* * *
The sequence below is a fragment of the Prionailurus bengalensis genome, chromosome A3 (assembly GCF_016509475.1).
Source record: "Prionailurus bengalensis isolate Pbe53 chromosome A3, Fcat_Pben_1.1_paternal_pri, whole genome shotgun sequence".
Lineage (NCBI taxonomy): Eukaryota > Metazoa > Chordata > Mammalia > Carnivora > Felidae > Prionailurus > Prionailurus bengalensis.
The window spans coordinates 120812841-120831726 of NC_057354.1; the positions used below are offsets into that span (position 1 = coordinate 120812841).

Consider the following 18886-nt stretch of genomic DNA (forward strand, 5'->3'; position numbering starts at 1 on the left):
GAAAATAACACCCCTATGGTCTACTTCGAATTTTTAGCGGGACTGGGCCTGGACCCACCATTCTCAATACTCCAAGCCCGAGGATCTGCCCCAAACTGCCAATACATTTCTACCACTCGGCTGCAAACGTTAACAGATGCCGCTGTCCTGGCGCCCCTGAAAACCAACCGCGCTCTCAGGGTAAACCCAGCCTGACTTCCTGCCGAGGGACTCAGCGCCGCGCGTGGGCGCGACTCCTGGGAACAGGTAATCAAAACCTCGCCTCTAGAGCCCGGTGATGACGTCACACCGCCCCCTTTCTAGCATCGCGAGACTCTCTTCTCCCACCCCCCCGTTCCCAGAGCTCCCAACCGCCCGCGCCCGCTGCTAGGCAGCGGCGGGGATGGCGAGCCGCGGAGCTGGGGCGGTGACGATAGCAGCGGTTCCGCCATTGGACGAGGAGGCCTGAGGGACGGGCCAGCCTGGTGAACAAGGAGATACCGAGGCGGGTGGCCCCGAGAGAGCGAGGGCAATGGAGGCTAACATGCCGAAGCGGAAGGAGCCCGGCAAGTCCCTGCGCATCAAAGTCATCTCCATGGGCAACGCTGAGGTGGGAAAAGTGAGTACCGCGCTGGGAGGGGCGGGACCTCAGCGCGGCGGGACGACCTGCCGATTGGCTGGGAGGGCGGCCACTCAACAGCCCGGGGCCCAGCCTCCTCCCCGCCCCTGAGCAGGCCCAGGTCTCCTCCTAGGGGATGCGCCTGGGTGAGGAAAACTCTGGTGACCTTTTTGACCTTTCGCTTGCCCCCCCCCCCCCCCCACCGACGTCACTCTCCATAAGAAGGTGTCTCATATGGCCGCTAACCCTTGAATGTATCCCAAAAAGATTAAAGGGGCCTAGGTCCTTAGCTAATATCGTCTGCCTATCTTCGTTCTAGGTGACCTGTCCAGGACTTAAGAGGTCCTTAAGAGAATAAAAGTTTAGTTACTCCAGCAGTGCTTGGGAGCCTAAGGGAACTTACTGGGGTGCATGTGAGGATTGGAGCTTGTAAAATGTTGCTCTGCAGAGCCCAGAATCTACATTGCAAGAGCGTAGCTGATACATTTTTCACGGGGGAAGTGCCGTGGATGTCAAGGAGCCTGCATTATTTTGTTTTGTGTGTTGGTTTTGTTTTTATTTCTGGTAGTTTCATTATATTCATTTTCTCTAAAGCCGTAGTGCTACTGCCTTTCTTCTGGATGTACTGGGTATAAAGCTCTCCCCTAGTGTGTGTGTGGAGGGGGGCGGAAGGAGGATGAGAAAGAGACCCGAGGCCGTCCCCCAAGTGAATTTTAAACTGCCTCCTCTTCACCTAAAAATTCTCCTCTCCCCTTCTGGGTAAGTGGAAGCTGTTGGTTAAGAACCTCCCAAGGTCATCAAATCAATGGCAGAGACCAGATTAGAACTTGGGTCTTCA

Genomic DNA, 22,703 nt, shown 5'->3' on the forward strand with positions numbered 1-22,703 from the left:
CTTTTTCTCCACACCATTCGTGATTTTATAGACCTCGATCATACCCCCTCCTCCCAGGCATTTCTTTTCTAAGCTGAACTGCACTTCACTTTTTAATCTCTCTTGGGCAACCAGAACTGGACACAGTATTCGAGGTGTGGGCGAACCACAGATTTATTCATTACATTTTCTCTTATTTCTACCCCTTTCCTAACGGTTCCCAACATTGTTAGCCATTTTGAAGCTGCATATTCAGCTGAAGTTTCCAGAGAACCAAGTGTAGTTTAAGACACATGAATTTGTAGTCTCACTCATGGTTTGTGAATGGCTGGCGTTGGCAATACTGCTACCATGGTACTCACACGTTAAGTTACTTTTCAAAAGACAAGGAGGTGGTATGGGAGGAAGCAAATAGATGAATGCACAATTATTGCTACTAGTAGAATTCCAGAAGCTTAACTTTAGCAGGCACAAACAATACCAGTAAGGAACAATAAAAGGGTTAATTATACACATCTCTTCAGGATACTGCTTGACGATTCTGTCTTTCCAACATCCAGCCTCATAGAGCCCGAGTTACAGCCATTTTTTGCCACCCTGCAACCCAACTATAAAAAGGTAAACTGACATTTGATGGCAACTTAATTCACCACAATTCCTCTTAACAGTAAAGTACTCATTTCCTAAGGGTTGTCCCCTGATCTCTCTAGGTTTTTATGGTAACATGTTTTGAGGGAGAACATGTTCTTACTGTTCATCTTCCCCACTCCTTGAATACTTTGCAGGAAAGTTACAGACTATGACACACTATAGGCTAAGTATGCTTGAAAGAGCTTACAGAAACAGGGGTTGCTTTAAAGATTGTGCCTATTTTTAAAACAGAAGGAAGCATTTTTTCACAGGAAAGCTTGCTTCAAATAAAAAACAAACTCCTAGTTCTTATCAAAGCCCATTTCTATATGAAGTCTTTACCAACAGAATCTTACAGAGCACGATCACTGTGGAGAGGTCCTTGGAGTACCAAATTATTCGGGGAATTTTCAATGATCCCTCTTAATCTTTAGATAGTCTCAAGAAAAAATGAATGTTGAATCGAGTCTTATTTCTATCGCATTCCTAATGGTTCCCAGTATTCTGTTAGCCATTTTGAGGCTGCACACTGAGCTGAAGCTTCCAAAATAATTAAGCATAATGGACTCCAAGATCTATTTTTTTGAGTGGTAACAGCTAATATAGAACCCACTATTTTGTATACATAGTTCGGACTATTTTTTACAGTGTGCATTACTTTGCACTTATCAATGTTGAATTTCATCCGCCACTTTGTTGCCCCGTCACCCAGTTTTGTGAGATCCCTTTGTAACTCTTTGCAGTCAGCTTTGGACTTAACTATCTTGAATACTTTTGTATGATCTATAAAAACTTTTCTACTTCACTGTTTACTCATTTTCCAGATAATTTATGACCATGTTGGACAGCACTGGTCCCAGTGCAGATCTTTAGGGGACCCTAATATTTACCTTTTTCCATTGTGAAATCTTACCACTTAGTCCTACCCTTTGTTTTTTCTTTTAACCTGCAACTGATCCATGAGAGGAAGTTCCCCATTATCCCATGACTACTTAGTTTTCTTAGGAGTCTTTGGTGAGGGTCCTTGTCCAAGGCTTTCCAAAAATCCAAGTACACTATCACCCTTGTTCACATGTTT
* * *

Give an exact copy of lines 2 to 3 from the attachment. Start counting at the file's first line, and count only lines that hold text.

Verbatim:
Source record: "Prionailurus bengalensis isolate Pbe53 chromosome A3, Fcat_Pben_1.1_paternal_pri, whole genome shotgun sequence".
Lineage (NCBI taxonomy): Eukaryota > Metazoa > Chordata > Mammalia > Carnivora > Felidae > Prionailurus > Prionailurus bengalensis.